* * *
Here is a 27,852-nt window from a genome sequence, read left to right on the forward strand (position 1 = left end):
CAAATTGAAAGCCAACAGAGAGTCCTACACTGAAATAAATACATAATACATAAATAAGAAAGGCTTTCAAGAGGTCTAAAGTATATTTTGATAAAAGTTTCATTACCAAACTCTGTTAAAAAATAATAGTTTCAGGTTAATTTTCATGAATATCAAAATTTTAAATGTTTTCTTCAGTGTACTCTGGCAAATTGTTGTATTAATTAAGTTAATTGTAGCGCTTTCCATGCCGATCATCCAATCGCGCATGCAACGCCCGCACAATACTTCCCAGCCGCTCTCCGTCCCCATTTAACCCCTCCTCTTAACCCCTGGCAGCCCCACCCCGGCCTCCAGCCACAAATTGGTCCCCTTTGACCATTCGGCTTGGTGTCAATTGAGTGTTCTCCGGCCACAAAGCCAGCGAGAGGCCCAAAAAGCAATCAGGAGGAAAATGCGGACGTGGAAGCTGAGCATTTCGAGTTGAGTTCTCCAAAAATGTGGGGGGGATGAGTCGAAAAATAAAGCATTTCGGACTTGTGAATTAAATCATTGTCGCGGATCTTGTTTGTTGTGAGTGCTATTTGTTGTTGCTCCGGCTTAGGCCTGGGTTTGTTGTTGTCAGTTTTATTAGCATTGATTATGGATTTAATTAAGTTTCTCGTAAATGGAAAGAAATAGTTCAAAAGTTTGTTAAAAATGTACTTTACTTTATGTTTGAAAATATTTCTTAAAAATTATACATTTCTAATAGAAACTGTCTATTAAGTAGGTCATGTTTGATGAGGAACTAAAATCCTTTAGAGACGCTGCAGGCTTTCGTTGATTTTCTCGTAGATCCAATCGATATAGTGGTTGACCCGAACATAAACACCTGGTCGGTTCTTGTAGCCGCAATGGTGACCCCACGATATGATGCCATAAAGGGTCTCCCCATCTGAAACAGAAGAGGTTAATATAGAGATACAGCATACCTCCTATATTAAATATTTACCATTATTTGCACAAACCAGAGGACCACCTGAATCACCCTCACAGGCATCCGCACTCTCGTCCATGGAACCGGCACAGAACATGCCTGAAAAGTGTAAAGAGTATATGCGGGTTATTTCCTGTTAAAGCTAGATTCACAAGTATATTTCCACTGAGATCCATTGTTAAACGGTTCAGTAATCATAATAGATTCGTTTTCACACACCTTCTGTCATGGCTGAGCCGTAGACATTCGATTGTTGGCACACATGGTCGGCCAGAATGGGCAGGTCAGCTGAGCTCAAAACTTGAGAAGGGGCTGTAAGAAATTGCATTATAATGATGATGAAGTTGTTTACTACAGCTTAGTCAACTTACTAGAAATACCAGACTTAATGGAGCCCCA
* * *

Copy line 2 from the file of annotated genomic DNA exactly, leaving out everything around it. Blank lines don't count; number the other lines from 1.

CAAATTGAAAGCCAACAGAGAGTCCTACACTGAAATAAATACATAATACATAAATAAGAAAGGCTTTCAAGAGGTCTAAAGTATATTTTGATAAAAGTTTCATTACCAAACTCTGTTAAAAAATAATAGTTTCAGGTTAATTTTCATGAATATCAAAATTTTAAATGTTTTCTTCAGTGTACTCTGGCAAATTGTTGTATTAATTAAGTTAATTGTAGCGCTTTCCATGCCGATCATCCAATCGCGCATGCAACGCCCGCACAATACTTCCCAGCCGCTCTCCGTCCCCATTTAACCCCTCCTCTTAACCCCTGGCAGCCCCACCCCGGCCTCCAGCCACAAATTGGTCCCCTTTGACCATTCGGCTTGGTGTCAATTGAGTGTTCTCCGGCCACAAAGCCAGCGAGAGGCCCAAAAAGCAATCAGGAGGAAAATGCGGACGTGGAAGCTGAGCATTTCGAGTTGAGTTCTCCAAAAATGTGGGGGGGATGAGTCGAAAAATAAAGCATTTCGGACTTGTGAATTAAATCATTGTCGCGGATCTTGTTTGTTGTGAGTGCTATTTGTTGTTGCTCCGGCTTAGGCCTGGGTTTGTTGTTGTCAGTTTTATTAGCATTGATTATGGATTTAATTAAGTTTCTCGTAAATGGAAAGAAATAGTTCAAAAGTTTGTTAAAAATGTACTTTACTTTATGTTTGAAAATATTTCTTAAAAATTATACATTTCTAATAGAAACTGTCTATTAAGTAGGTCATGTTTGATGAGGAACTAAAATCCTTTAGAGACGCTGCAGGCTTTCGTTGATTTTCTCGTAGATCCAATCGATATAGTGGTTGACCCGAACATAAACACCTGGTCGGTTCTTGTAGCCGCAATGGTGACCCCACGATATGATGCCATAAAGGGTCTCCCCATCTGAAACAGAAGAGGTTAATATAGAGATACAGCATACCTCCTATATTAAATATTTACCATTATTTGCACAAACCAGAGGACCACCTGAATCACCCTCACAGGCATCCGCACTCTCGTCCATGGAACCGGCACAGAACATGCCTGAAAAGTGTAAAGAGTATATGCGGGTTATTTCCTGTTAAAGCTAGATTCACAAGTATATTTCCACTGAGATCCATTGTTAAACGGTTCAGTAATCATAATAGATTCGTTTTCACACACCTTCTGTCATGGCTGAGCCGTAGACATTCGATTGTTGGCACACATGGTCGGCCAGAATGGGCAGGTCAGCTGAGCTCAAAACTTGAGAAGGGGCTGTAAGAAATTGCATTATAATGATGATGAAGTTGTTTACTACAGCTTAGTCAACTTACTAGAAATACCAGACTTAATGGAGCCCCA